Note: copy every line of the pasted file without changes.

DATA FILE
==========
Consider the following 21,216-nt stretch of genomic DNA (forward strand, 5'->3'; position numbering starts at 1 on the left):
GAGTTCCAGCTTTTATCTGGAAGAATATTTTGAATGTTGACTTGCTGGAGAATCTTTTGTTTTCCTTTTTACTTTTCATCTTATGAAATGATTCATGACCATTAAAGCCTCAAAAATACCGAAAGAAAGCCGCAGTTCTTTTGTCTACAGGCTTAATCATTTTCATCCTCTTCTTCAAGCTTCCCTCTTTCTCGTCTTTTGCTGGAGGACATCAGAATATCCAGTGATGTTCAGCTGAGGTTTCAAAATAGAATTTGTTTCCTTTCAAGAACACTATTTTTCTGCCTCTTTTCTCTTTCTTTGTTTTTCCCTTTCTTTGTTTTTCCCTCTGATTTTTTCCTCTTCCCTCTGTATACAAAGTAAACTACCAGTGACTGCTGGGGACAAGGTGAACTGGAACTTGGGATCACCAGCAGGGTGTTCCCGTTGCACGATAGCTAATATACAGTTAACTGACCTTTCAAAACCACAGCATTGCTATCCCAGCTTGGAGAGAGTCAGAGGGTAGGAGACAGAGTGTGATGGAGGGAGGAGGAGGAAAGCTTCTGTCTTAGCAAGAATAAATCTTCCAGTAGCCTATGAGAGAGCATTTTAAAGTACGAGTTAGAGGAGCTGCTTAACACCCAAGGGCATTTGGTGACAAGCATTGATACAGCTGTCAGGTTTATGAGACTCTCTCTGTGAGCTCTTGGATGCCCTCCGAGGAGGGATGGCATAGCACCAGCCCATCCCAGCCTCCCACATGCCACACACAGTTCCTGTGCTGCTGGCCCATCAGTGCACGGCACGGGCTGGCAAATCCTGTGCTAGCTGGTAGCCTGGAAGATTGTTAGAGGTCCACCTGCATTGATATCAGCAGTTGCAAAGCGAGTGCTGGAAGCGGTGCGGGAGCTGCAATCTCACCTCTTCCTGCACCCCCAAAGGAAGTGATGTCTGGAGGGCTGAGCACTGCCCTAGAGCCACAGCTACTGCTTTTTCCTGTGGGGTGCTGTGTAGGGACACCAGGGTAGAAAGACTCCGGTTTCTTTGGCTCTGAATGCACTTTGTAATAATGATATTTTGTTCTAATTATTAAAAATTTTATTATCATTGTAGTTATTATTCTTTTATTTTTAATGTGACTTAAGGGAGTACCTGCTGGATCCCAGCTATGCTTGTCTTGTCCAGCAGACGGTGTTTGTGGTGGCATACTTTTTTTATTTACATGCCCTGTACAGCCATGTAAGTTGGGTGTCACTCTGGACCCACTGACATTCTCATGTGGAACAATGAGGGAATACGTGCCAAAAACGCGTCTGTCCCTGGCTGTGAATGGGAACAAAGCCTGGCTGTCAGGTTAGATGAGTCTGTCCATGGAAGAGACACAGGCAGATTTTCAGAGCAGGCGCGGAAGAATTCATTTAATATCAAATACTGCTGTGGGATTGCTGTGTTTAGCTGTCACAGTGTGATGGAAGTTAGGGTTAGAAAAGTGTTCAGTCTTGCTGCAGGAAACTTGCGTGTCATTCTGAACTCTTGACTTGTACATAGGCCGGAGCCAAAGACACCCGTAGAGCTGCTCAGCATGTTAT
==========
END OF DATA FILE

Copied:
Consider the following 21,216-nt stretch of genomic DNA (forward strand, 5'->3'; position numbering starts at 1 on the left):
GAGTTCCAGCTTTTATCTGGAAGAATATTTTGAATGTTGACTTGCTGGAGAATCTTTTGTTTTCCTTTTTACTTTTCATCTTATGAAATGATTCATGACCATTAAAGCCTCAAAAATACCGAAAGAAAGCCGCAGTTCTTTTGTCTACAGGCTTAATCATTTTCATCCTCTTCTTCAAGCTTCCCTCTTTCTCGTCTTTTGCTGGAGGACATCAGAATATCCAGTGATGTTCAGCTGAGGTTTCAAAATAGAATTTGTTTCCTTTCAAGAACACTATTTTTCTGCCTCTTTTCTCTTTCTTTGTTTTTCCCTTTCTTTGTTTTTCCCTCTGATTTTTTCCTCTTCCCTCTGTATACAAAGTAAACTACCAGTGACTGCTGGGGACAAGGTGAACTGGAACTTGGGATCACCAGCAGGGTGTTCCCGTTGCACGATAGCTAATATACAGTTAACTGACCTTTCAAAACCACAGCATTGCTATCCCAGCTTGGAGAGAGTCAGAGGGTAGGAGACAGAGTGTGATGGAGGGAGGAGGAGGAAAGCTTCTGTCTTAGCAAGAATAAATCTTCCAGTAGCCTATGAGAGAGCATTTTAAAGTACGAGTTAGAGGAGCTGCTTAACACCCAAGGGCATTTGGTGACAAGCATTGATACAGCTGTCAGGTTTATGAGACTCTCTCTGTGAGCTCTTGGATGCCCTCCGAGGAGGGATGGCATAGCACCAGCCCATCCCAGCCTCCCACATGCCACACACAGTTCCTGTGCTGCTGGCCCATCAGTGCACGGCACGGGCTGGCAAATCCTGTGCTAGCTGGTAGCCTGGAAGATTGTTAGAGGTCCACCTGCATTGATATCAGCAGTTGCAAAGCGAGTGCTGGAAGCGGTGCGGGAGCTGCAATCTCACCTCTTCCTGCACCCCCAAAGGAAGTGATGTCTGGAGGGCTGAGCACTGCCCTAGAGCCACAGCTACTGCTTTTTCCTGTGGGGTGCTGTGTAGGGACACCAGGGTAGAAAGACTCCGGTTTCTTTGGCTCTGAATGCACTTTGTAATAATGATATTTTGTTCTAATTATTAAAAATTTTATTATCATTGTAGTTATTATTCTTTTATTTTTAATGTGACTTAAGGGAGTACCTGCTGGATCCCAGCTATGCTTGTCTTGTCCAGCAGACGGTGTTTGTGGTGGCATACTTTTTTTATTTACATGCCCTGTACAGCCATGTAAGTTGGGTGTCACTCTGGACCCACTGACATTCTCATGTGGAACAATGAGGGAATACGTGCCAAAAACGCGTCTGTCCCTGGCTGTGAATGGGAACAAAGCCTGGCTGTCAGGTTAGATGAGTCTGTCCATGGAAGAGACACAGGCAGATTTTCAGAGCAGGCGCGGAAGAATTCATTTAATATCAAATACTGCTGTGGGATTGCTGTGTTTAGCTGTCACAGTGTGATGGAAGTTAGGGTTAGAAAAGTGTTCAGTCTTGCTGCAGGAAACTTGCGTGTCATTCTGAACTCTTGACTTGTACATAGGCCGGAGCCAAAGACACCCGTAGAGCTGCTCAGCATGTTAT